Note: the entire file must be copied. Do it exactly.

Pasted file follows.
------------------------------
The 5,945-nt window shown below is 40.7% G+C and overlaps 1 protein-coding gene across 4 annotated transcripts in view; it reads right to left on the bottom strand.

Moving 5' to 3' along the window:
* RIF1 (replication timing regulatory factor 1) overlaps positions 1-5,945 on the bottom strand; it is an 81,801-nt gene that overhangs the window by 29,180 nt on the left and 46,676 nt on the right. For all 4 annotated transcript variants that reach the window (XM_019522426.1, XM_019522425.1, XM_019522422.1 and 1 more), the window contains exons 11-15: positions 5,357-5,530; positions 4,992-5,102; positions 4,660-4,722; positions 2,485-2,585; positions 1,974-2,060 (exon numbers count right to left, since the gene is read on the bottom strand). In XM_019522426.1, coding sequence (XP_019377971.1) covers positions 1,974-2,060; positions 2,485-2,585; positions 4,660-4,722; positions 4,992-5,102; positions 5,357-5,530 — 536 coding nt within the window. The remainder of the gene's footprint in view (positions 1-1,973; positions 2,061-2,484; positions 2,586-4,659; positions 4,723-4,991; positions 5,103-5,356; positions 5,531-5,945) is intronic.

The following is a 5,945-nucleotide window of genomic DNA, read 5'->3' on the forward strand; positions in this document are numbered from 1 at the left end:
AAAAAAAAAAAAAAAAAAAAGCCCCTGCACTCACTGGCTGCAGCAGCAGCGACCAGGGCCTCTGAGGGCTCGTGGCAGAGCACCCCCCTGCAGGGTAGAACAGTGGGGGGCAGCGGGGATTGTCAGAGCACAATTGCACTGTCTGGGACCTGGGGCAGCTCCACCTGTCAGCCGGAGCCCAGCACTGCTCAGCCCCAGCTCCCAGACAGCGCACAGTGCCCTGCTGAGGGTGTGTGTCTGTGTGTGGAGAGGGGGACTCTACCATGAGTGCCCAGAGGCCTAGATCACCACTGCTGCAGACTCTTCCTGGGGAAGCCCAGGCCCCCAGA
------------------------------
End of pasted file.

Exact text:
The 5,945-nt window shown below is 40.7% G+C and overlaps 1 protein-coding gene across 4 annotated transcripts in view; it reads right to left on the bottom strand.

Moving 5' to 3' along the window:
* RIF1 (replication timing regulatory factor 1) overlaps positions 1-5,945 on the bottom strand; it is an 81,801-nt gene that overhangs the window by 29,180 nt on the left and 46,676 nt on the right. For all 4 annotated transcript variants that reach the window (XM_019522426.1, XM_019522425.1, XM_019522422.1 and 1 more), the window contains exons 11-15: positions 5,357-5,530; positions 4,992-5,102; positions 4,660-4,722; positions 2,485-2,585; positions 1,974-2,060 (exon numbers count right to left, since the gene is read on the bottom strand). In XM_019522426.1, coding sequence (XP_019377971.1) covers positions 1,974-2,060; positions 2,485-2,585; positions 4,660-4,722; positions 4,992-5,102; positions 5,357-5,530 — 536 coding nt within the window. The remainder of the gene's footprint in view (positions 1-1,973; positions 2,061-2,484; positions 2,586-4,659; positions 4,723-4,991; positions 5,103-5,356; positions 5,531-5,945) is intronic.

The following is a 5,945-nucleotide window of genomic DNA, read 5'->3' on the forward strand; positions in this document are numbered from 1 at the left end:
AAAAAAAAAAAAAAAAAAAAGCCCCTGCACTCACTGGCTGCAGCAGCAGCGACCAGGGCCTCTGAGGGCTCGTGGCAGAGCACCCCCCTGCAGGGTAGAACAGTGGGGGGCAGCGGGGATTGTCAGAGCACAATTGCACTGTCTGGGACCTGGGGCAGCTCCACCTGTCAGCCGGAGCCCAGCACTGCTCAGCCCCAGCTCCCAGACAGCGCACAGTGCCCTGCTGAGGGTGTGTGTCTGTGTGTGGAGAGGGGGACTCTACCATGAGTGCCCAGAGGCCTAGATCACCACTGCTGCAGACTCTTCCTGGGGAAGCCCAGGCCCCCAGA